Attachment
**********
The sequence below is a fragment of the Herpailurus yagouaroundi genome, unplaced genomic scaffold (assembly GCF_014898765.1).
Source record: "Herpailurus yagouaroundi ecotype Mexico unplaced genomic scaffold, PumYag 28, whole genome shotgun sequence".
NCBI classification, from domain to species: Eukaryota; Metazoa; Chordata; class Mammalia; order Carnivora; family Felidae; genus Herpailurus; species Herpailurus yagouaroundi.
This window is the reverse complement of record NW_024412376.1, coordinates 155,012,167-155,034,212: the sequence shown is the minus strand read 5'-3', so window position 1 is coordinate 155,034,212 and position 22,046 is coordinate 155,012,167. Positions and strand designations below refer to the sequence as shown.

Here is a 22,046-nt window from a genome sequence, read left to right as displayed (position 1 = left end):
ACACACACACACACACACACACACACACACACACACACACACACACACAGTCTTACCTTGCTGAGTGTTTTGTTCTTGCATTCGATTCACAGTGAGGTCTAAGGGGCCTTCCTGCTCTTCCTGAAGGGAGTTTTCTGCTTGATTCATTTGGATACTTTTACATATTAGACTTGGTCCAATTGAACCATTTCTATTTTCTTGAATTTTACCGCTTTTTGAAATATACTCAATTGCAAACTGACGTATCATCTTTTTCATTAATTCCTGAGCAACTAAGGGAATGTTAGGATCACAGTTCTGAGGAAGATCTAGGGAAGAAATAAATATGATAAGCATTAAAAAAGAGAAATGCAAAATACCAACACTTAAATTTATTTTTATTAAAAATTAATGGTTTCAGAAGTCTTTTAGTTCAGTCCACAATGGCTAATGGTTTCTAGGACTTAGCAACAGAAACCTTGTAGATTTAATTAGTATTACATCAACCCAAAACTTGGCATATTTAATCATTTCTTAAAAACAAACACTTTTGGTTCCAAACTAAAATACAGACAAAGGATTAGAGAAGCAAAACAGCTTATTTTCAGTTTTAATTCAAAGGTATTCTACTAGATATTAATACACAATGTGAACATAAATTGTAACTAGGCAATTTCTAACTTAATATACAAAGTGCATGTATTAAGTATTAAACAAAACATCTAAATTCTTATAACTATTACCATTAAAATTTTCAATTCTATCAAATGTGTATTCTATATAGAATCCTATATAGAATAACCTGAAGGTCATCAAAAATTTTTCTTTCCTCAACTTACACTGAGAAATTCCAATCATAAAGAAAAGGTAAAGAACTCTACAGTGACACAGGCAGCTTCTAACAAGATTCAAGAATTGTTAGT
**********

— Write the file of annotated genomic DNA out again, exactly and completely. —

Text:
The sequence below is a fragment of the Herpailurus yagouaroundi genome, unplaced genomic scaffold (assembly GCF_014898765.1).
Source record: "Herpailurus yagouaroundi ecotype Mexico unplaced genomic scaffold, PumYag 28, whole genome shotgun sequence".
NCBI classification, from domain to species: Eukaryota; Metazoa; Chordata; class Mammalia; order Carnivora; family Felidae; genus Herpailurus; species Herpailurus yagouaroundi.
This window is the reverse complement of record NW_024412376.1, coordinates 155,012,167-155,034,212: the sequence shown is the minus strand read 5'-3', so window position 1 is coordinate 155,034,212 and position 22,046 is coordinate 155,012,167. Positions and strand designations below refer to the sequence as shown.

Here is a 22,046-nt window from a genome sequence, read left to right as displayed (position 1 = left end):
ACACACACACACACACACACACACACACACACACACACACACACACACAGTCTTACCTTGCTGAGTGTTTTGTTCTTGCATTCGATTCACAGTGAGGTCTAAGGGGCCTTCCTGCTCTTCCTGAAGGGAGTTTTCTGCTTGATTCATTTGGATACTTTTACATATTAGACTTGGTCCAATTGAACCATTTCTATTTTCTTGAATTTTACCGCTTTTTGAAATATACTCAATTGCAAACTGACGTATCATCTTTTTCATTAATTCCTGAGCAACTAAGGGAATGTTAGGATCACAGTTCTGAGGAAGATCTAGGGAAGAAATAAATATGATAAGCATTAAAAAAGAGAAATGCAAAATACCAACACTTAAATTTATTTTTATTAAAAATTAATGGTTTCAGAAGTCTTTTAGTTCAGTCCACAATGGCTAATGGTTTCTAGGACTTAGCAACAGAAACCTTGTAGATTTAATTAGTATTACATCAACCCAAAACTTGGCATATTTAATCATTTCTTAAAAACAAACACTTTTGGTTCCAAACTAAAATACAGACAAAGGATTAGAGAAGCAAAACAGCTTATTTTCAGTTTTAATTCAAAGGTATTCTACTAGATATTAATACACAATGTGAACATAAATTGTAACTAGGCAATTTCTAACTTAATATACAAAGTGCATGTATTAAGTATTAAACAAAACATCTAAATTCTTATAACTATTACCATTAAAATTTTCAATTCTATCAAATGTGTATTCTATATAGAATCCTATATAGAATAACCTGAAGGTCATCAAAAATTTTTCTTTCCTCAACTTACACTGAGAAATTCCAATCATAAAGAAAAGGTAAAGAACTCTACAGTGACACAGGCAGCTTCTAACAAGATTCAAGAATTGTTAGT